PERRYOPOLIS, Pa. (AP) - The small, one-story, stone building just off the town circle in Perryopolis has seen more history than any other building in town. Now it gets to tell everyone about it - all 200 years of it.
The Liberty Street building - Perryopolis’ oldest - has undergone a four-year restoration and is now home to a new museum that will tell the story of area’s history.
The Perryopolis Area History Museum, following a grand opening June 27 during the borough’s bicentennial celebration, will be open to viewers from 4 to 8 p.m. Friday, noon to 8 p.m. Saturday and noon to 5 p.m. Sunday.
The building that houses the museum dates back to 1817, and for nearly 20 years it was home to the Old State Bank Museum, which shut its doors in 2009. It structure has remained closed for the past four years during the renovation of the new museum.
The museum came to fruition, said Perryopolis Parks and Recreation Authority treasurer Norene Halvonik, with a joint effort by the Parks and Recreation Authority - which owns the building - and the Perryopolis Area Heritage Society, which is the custodian of the museum’s artifacts.
The goal of the new museum, Halvonik said, was to improve on the old one.
“There were a lot of artifacts, but there wasn’t a storyline. There were just items on a shelf,” Halvonik said of the Old State Bank Museum.
The artifacts on display in the Perryopolis Area History Museum are left over from the old museum, but now they are organized to better tell Perryopolis’ story.
“We wanted to develop exhibits that help the storyline. We divided the history up into three areas and selected the artifacts that would help to tell that story,” said Halvonik, who along with volunteer and former heritage society member Toni Dzurko was responsible for researching information and writing the storyboards that hang on the walls.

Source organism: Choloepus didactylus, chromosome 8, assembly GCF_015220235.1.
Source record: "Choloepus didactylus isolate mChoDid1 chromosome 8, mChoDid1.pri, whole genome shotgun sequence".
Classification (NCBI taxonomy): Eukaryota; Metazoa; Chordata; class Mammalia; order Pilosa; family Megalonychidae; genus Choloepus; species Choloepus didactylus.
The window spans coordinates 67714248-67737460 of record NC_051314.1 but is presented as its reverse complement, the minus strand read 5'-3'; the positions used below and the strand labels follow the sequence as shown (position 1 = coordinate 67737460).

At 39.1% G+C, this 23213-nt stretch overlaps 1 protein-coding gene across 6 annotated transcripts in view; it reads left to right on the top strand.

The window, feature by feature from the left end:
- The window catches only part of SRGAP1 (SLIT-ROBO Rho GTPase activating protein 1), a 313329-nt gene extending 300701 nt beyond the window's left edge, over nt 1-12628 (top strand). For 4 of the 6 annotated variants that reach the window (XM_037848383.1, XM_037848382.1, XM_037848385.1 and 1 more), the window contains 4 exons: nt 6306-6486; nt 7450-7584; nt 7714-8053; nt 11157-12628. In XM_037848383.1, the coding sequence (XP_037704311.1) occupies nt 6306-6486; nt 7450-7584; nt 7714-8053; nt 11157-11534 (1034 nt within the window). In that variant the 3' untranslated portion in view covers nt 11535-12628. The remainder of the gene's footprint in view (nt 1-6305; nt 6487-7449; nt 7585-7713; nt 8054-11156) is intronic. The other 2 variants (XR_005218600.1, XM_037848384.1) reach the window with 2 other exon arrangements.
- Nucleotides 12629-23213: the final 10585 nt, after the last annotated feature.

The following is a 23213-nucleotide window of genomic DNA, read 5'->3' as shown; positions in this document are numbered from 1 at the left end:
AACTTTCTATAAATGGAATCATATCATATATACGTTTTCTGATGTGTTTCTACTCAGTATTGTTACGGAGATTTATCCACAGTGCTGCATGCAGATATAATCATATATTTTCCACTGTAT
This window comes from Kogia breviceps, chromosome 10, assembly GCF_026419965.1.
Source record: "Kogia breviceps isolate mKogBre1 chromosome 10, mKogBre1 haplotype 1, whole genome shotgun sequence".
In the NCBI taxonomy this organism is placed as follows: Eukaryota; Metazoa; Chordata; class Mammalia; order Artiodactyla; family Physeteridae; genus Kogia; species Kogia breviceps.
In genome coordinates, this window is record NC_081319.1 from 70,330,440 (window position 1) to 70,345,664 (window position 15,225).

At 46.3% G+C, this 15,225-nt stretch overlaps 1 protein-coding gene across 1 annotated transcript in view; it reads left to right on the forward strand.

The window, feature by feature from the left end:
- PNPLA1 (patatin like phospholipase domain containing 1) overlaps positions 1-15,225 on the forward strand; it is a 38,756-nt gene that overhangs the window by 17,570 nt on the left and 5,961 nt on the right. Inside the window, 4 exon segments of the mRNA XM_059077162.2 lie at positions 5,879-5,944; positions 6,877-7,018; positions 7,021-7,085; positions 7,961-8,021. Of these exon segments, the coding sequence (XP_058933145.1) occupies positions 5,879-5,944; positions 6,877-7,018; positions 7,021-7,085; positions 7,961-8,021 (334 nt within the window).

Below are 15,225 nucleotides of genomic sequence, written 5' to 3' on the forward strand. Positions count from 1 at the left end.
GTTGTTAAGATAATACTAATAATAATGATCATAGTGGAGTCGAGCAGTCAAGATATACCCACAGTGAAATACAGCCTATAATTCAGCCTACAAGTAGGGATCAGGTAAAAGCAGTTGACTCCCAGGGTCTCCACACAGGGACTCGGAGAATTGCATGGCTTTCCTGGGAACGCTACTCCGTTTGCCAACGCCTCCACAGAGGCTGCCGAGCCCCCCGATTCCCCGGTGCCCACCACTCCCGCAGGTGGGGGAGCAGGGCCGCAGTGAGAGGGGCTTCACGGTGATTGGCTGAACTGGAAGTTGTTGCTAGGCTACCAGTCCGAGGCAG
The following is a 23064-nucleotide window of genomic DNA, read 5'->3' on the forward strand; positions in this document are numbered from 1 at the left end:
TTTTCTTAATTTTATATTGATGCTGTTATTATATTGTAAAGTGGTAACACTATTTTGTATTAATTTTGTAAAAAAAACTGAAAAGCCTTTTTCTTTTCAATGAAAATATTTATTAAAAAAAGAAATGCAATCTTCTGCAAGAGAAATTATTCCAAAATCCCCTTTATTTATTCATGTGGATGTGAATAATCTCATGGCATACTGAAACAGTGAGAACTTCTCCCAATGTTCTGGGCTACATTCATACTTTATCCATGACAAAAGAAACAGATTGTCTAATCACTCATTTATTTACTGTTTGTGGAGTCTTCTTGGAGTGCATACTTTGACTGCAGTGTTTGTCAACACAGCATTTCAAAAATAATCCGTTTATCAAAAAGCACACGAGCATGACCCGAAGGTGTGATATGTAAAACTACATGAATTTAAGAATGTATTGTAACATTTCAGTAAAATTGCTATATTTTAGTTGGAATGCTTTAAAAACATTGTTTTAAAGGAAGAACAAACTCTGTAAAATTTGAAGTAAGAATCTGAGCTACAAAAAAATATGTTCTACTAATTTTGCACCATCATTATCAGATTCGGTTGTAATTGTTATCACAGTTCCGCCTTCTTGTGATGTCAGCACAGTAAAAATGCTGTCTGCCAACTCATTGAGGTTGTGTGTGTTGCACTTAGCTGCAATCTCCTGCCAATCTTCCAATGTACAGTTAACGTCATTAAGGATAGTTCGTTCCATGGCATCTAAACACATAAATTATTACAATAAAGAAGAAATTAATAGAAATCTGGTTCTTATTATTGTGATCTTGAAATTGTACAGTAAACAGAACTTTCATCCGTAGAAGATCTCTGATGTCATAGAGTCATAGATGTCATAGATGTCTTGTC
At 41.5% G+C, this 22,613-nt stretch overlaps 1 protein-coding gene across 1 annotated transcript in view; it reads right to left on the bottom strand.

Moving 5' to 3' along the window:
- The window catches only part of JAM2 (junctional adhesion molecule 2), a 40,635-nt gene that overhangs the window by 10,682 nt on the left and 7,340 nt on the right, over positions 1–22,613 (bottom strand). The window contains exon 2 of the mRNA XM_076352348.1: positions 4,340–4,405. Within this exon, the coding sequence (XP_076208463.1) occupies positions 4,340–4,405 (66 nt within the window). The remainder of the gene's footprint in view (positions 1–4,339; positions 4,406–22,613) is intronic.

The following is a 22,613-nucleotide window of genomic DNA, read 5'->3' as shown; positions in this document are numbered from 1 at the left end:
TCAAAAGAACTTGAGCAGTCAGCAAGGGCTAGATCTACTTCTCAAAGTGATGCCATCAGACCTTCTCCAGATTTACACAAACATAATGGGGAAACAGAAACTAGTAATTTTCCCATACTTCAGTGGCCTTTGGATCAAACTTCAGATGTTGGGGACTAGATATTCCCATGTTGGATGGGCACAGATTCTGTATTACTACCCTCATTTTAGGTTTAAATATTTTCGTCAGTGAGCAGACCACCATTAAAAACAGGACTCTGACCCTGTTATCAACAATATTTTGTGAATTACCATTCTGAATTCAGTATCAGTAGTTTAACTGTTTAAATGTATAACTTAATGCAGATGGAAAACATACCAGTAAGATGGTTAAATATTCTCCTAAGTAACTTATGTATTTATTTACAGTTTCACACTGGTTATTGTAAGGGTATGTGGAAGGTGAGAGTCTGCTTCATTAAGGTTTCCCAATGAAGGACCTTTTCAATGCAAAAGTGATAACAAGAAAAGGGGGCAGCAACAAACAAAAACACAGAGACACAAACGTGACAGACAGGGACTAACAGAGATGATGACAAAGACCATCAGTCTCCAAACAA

The curators have divided the museum into three sections: early settlement (1769-1879), coal and coke era (1880-1945) and post-World War II (1946-present). The new design lends viewers a chronology to follow when browsing the room.
Visitors can start by examining an original 1814 survey map of Perryopolis, locally unearthed Native American arrowheads and musical instruments played by the town’s early settlers. And they can make their way through the exhibit to view the mid-20th century mining equipment and military uniforms donated by local veterans.
But the biggest draw is neither an artifact nor relic - it’s a photograph.
“It’s a great focal point,” Halvonik said of the enlarged aerial photo of the town that covers much of the museum’s back wall. It shows Perryopolis amid a celebration of George Washington’s 200th birthday in 1932.
“Most of the modern buildings are up (in this photo). You see the town and the transition (between now and then),” she said.
At the museum’s soft opening in early June, the old photograph proved to be one of the highlights. “This was a big attraction,” said Halvonik. “Everyone stood around talking about the ‘good old days.’”